Face it, insider threats happen. And odds are you are suffering a data loss, leak or theft even as you read this article. That’s a scary thought.
Unfortunately, insider threats are so common that organizations deal every day with data loss events when employees quit, mergers and acquisitions (M&As) are executed, realignments or reductions in force occur, and users work on highly sensitive projects. For many organizations, insider threats are an unsolved problem.
In spite of companies experimenting with traditional data loss prevention (DLP) solutions to stem data loss, DLP simply wasn’t designed to manage insider threats. Its original objective was to prevent the exfiltration of regulated data to meet compliance requirements. Traditional DLP just doesn’t deliver a comprehensive solution for insider threats.
There is hope, though, in a new approach to solving the insider threat problem. It begins with a focus on the data. This is critical because the dynamics of corporate culture have changed over time. Today’s end users choose to work from their preferred location, collaborate with peers and work on their own devices. As a result, data lives everywhere.
Three Key Capabilities for Data Loss Prevention Solutions
In this new paradigm, insider threat solutions must be focused on all of the data to provide valuable insights that are ultimately required for faster insider threat detection and response. This has now given birth to a new breed of next-generation data loss prevention solutions.
Let’s dive deeper into three capabilities that data loss prevention solutions need to adequately protect against insider threats.
1. Comprehensive Visibility
Data has evolved beyond the traditional computer and increasingly resides in cloud storage services like Google Drive, Microsoft OneDrive and Box. Unless technology solutions provide visibility to all data movements from endpoints to the cloud and offer accompanying alerts in real time, security teams will be flying blind to where all their data is and when and how it’s leaving or being exfiltrated from their organization.
Today’s data is increasingly portable — it has to be. The modern worker must be able to share and collaborate files constantly with zero interruptions. All of this, of course, relies on the cloud. This means footprints of file transactions are all over the place and need to be monitored to protect the organization’s intellectual property.
2. Historical Context
Incident response mechanisms have a tendency to treat insider threats as point-in-time events that generally start on the day an alert is triggered. For example, when an employee quits and turns in their two-week notice, a security alert is triggered a week into this notice. While helpful, this does not add the necessary context about the employee’s actions before the resignation was actually submitted.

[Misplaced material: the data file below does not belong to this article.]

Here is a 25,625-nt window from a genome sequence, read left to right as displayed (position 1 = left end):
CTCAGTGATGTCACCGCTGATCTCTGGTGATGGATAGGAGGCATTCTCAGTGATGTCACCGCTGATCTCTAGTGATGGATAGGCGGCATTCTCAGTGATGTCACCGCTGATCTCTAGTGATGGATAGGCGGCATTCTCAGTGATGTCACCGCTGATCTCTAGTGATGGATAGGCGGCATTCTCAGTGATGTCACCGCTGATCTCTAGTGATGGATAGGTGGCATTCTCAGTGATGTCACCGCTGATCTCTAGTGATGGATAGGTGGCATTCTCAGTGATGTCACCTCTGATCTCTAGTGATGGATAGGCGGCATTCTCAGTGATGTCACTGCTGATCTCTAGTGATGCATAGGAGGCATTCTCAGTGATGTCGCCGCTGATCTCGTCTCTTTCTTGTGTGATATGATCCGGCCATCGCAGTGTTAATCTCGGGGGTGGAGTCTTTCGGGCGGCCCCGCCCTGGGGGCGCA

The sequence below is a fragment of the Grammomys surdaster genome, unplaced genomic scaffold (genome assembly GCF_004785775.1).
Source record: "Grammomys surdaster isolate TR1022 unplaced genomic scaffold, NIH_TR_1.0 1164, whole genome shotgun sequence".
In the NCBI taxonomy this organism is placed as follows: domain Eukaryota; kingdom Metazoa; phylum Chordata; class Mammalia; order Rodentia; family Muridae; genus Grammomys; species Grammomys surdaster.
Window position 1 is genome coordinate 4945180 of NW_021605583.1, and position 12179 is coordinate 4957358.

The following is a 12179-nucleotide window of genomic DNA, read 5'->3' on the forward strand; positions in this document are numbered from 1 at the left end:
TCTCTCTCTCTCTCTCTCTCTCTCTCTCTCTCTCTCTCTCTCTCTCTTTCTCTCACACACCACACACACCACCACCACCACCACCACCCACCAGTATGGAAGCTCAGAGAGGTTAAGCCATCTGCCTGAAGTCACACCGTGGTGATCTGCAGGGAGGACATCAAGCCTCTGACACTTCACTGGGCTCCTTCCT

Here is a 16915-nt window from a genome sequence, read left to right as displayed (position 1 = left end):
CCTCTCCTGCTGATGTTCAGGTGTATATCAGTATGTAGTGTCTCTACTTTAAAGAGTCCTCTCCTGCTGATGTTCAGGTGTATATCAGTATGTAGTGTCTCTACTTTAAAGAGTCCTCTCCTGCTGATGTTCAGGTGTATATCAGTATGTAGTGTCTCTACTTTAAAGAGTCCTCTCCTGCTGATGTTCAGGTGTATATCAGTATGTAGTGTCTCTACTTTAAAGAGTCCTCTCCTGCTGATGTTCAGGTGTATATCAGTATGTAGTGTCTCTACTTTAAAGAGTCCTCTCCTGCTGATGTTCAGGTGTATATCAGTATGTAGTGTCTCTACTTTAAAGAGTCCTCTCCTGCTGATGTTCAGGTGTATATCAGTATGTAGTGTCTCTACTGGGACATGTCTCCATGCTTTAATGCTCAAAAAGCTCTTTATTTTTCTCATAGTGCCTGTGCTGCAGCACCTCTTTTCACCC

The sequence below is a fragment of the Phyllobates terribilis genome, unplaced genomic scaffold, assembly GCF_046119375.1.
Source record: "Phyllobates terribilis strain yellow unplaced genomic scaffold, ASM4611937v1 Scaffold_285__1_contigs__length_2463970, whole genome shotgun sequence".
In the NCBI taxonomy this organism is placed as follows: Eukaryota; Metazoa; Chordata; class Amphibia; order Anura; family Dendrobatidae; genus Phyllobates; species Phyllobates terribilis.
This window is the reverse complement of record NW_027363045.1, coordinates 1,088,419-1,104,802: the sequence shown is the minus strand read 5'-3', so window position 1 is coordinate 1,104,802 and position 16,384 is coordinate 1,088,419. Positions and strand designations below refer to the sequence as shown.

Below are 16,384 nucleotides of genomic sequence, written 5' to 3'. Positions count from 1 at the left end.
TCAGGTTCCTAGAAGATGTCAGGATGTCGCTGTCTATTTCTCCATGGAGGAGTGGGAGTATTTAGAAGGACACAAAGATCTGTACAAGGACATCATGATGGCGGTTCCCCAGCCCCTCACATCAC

Organizations must account for user activity trends up to 90 days before employees signal their intent to leave. It is critical for data loss prevention solutions to keep files for as long as needed to not only protect data, but also support HR, legal and compliance needs.
Incident response relies on investigations and piecing together insights from security analytics tools. Without proper historical context, the data needed for investigations is woefully incomplete and could yield inaccurate conclusions.
3. File Recovery
The ability to retrieve files in seconds for content analysis and recovery is a key supporting act for incident response. Security and IT teams also rely on this capability to quickly bounce back from malicious or accidental data loss scenarios. They can rest assured that their intellectual property is secure.
Solving the Persistent Problem of Insider Threats
When data loss prevention solutions include these three capabilities, security teams can better manage their greatest insider threat challenges. These capabilities will yield truer data and help eliminate false positives, which are a huge waste of security’s time.
Today, insider threats represent an unsolved business problem. As more people job-hop, more data is at risk. The time is now for organizations to rethink their approach to data loss prevention.
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